The ironic thing is that the original Judgment against Microsoft, and the order to break it up into two parts would have been the absolute BEST thing for us, and Microsoft itself. :yes: Getting the neutral Windows OS away from the rest of the clowns up there into a separate place where they would answer to everyone would have been ideal. Most importantly it would have removed the irresistible temptation for Microsoft to use the OS as leverage to steer the Sheeple into the Microverse as they are plotting as we speak. Windows would be far more cross platform friendly and so many developer avenues would not have turned into dead-ends. Unfortunately the government spent so much time hammering them over Netscape ( thanks a lot Barksdale ) that they actually drummed up sympathy for Microsoft. I know this because I was one of them ( boy was I wrong! ). It seemed really dumb to complain about a free browser in the OS because other browsers worked fine. And the downside of making them remove it meant opening the door to every other non-essential part of the OS ( Calc, Notepad, etc ) to also be challenged by every Tom, Dick and Harry on the planet. Meanwhile the backroom OEM deals got stepped over chasing Netscape down a rabbit hole. ~sigh~ Anyway, I'll close with what was said at the time ...

The trial began on May 18, 1998, with the U.S. Department of Justice and the Attorneys General of twenty U.S. states suing Microsoft for illegally thwarting competition in order to protect and extend its software monopoly. In October 1998, the U.S. Department of Justice also sued Microsoft for violating a 1994 consent decree by forcing computer makers to include its Internet browser as a part of the installation of Windows software.

Microsoft Chairman Bill Gates was called "evasive and nonresponsive" by a source present at a session in which Gates was questioned on his deposition.[4] He argued over the definitions of words such as "compete", "concerned", "ask", and "we".[5] Businessweek reported that "early rounds of his deposition show him offering obfuscatory answers and saying 'I don't recall' so many times that even the presiding judge had to chuckle. Worse, many of the technology chief's denials and pleas of ignorance have been directly refuted by prosecutors with snippets of email Gates both sent and received."[6] Intel Vice-President Steven McGeady, called as a witness, quoted Paul Maritz, a senior Microsoft vice president, as having stated an intention to "extinguish" and "smother" rival Netscape Communications Corporation and to "cut off Netscape's air supply" by giving away a clone of Netscape's flagship product for free.[7]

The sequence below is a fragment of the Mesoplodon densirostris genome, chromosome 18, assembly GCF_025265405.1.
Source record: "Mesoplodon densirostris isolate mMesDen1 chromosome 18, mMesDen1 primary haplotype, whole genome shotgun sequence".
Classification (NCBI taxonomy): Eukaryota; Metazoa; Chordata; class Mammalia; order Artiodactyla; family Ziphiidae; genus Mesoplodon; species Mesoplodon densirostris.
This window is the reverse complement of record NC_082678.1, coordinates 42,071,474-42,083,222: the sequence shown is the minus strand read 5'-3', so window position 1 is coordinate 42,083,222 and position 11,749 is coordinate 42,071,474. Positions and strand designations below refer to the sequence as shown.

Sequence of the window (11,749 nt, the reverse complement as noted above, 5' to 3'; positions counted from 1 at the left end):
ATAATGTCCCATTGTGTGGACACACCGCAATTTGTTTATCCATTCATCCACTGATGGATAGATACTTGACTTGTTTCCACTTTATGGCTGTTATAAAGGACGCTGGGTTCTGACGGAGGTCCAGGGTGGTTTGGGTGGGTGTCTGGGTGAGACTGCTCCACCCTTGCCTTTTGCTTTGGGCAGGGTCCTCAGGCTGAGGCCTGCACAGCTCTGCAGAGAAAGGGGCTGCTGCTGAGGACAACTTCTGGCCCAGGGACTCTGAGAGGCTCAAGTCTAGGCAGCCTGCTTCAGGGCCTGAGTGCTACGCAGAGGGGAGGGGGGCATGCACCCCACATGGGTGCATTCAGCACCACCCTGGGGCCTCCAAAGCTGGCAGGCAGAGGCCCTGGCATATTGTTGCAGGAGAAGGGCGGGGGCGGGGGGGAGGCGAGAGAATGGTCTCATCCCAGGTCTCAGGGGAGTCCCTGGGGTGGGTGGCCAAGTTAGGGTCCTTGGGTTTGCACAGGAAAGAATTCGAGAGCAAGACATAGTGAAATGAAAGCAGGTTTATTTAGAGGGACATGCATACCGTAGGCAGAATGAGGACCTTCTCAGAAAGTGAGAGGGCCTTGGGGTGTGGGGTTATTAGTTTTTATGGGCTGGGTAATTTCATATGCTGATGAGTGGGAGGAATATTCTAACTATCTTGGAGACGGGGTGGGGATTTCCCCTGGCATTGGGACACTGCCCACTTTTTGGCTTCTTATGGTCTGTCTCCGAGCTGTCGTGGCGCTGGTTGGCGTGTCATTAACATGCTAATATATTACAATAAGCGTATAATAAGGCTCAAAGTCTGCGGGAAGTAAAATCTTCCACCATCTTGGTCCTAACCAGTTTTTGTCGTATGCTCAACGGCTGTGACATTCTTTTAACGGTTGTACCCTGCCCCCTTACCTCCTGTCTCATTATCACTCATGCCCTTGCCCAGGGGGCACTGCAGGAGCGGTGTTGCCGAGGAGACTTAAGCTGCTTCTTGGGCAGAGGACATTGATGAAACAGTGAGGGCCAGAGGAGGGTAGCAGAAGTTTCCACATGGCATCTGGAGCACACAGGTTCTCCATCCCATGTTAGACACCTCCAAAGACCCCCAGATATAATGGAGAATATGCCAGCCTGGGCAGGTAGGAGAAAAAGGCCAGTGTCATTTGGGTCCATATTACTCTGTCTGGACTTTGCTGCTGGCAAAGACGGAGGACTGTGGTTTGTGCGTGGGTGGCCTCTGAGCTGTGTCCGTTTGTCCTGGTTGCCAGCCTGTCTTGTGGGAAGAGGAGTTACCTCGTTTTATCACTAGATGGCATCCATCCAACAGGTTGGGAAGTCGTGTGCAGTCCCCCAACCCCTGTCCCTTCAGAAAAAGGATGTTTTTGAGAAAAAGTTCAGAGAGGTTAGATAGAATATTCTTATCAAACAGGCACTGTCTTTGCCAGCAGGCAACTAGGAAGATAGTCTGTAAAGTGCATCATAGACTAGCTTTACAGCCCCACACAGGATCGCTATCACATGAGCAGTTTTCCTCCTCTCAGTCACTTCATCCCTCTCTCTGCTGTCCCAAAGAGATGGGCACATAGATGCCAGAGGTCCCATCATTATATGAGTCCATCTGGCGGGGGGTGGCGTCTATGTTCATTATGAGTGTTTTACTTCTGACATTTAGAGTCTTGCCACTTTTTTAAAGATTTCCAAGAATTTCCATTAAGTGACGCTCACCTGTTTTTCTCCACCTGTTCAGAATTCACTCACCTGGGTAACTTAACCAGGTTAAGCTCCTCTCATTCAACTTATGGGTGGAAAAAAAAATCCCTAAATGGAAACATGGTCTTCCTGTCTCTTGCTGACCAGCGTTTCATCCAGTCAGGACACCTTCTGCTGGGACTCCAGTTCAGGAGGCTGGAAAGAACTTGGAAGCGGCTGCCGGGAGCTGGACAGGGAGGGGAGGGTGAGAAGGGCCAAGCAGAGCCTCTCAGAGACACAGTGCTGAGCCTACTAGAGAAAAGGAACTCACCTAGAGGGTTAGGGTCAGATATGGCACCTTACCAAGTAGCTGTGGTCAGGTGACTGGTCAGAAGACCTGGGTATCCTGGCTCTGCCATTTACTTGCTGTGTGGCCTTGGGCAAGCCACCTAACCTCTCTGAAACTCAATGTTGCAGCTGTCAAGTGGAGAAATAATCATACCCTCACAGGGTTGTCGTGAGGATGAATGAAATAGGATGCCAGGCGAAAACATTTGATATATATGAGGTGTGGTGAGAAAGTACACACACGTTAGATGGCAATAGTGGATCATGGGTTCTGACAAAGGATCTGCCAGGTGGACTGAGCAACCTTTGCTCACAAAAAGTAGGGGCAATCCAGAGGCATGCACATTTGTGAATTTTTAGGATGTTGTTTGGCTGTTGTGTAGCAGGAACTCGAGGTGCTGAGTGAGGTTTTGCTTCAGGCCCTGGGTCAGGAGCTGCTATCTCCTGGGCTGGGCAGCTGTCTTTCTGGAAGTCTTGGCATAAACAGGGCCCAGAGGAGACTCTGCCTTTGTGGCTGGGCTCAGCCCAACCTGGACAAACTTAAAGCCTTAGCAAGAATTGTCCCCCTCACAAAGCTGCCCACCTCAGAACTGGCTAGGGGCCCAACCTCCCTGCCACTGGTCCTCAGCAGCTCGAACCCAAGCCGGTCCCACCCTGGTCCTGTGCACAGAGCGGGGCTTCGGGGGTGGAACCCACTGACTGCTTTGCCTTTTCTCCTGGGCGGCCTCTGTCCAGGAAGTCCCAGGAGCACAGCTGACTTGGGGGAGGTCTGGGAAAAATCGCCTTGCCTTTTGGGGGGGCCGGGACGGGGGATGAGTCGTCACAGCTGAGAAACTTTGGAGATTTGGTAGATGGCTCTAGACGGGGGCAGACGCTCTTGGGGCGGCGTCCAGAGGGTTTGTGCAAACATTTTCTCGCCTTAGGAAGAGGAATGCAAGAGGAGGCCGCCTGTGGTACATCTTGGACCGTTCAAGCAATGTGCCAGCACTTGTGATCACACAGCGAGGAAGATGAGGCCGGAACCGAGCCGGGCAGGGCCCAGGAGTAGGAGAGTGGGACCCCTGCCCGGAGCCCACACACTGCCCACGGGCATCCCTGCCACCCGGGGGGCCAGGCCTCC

A number of videotapes were submitted as evidence by Microsoft during the trial, including one that demonstrated that removing Internet Explorer from Microsoft Windows caused slowdowns and malfunctions in Windows. In the videotaped demonstration of what Microsoft vice president James Allchin's stated to be a seamless segment filmed on one PC, the plaintiff noticed that some icons mysteriously disappear and reappear on the PC's desktop, suggesting that the effects might have been falsified.[8] Allchin admitted that the blame for the tape problems lay with some of his staff. "They ended up filming it—grabbing the wrong screen shot", he said of the incident. Later, Allchin re-ran the demonstration and provided a new videotape, but in so doing Microsoft dropped the claim that Windows is slowed down when Internet Explorer is removed. Mark Murray, a Microsoft spokesperson, berated the government attorneys for "nitpicking on issues like video production".[9] Microsoft submitted a second inaccurate videotape into evidence later the same month as the first. The issue in question was how easy or hard it was for America Online users to download and install Netscape Navigator onto a Windows PC. Microsoft's videotape showed the process as being quick and easy, resulting in the Netscape icon appearing on the user's desktop. The government produced its own videotape of the same process, revealing that Microsoft's videotape had conveniently removed a long and complex part of the procedure and that the Netscape icon was not placed on the desktop, requiring a user to search for it. Brad Chase, a Microsoft vice president, verified the government's tape and conceded that Microsoft's own tape was falsified.[10]

When the judge ordered Microsoft to offer a version of Windows which did not include Internet Explorer, Microsoft responded that the company would offer manufacturers a choice: one version of Windows that was obsolete, or another that did not work properly. The judge asked, "It seemed absolutely clear to you that I entered an order that required that you distribute a product that would not work?" David D. Cole, a Microsoft vice president, replied, "In plain English, yes. We followed that order. It wasn't my place to consider the consequences of that."[11] Microsoft vigorously defended itself in the public arena, arguing that its attempts to "innovate" were under attack by rival companies jealous at its success, and that government litigation was merely their pawn (see public choice theory). A full-page ad run in the Washington Post and the New York Times on June 2, 1999, by The Independent Institute delivered "An Open Letter to President Clinton From 240 Economists On Antitrust Protectionism." It said, in part, "Consumers did not ask for these antitrust actions – rival business firms did. Consumers of high technology have enjoyed falling prices, expanding outputs, and a breathtaking array of new products and innovations. ... Increasingly, however, some firms have sought to handicap their rivals by turning to government for protection. Many of these cases are based on speculation about some vaguely specified consumer harm in some unspecified future, and many of the proposed interventions will weaken successful U.S. firms and impede their competitiveness abroad."[12]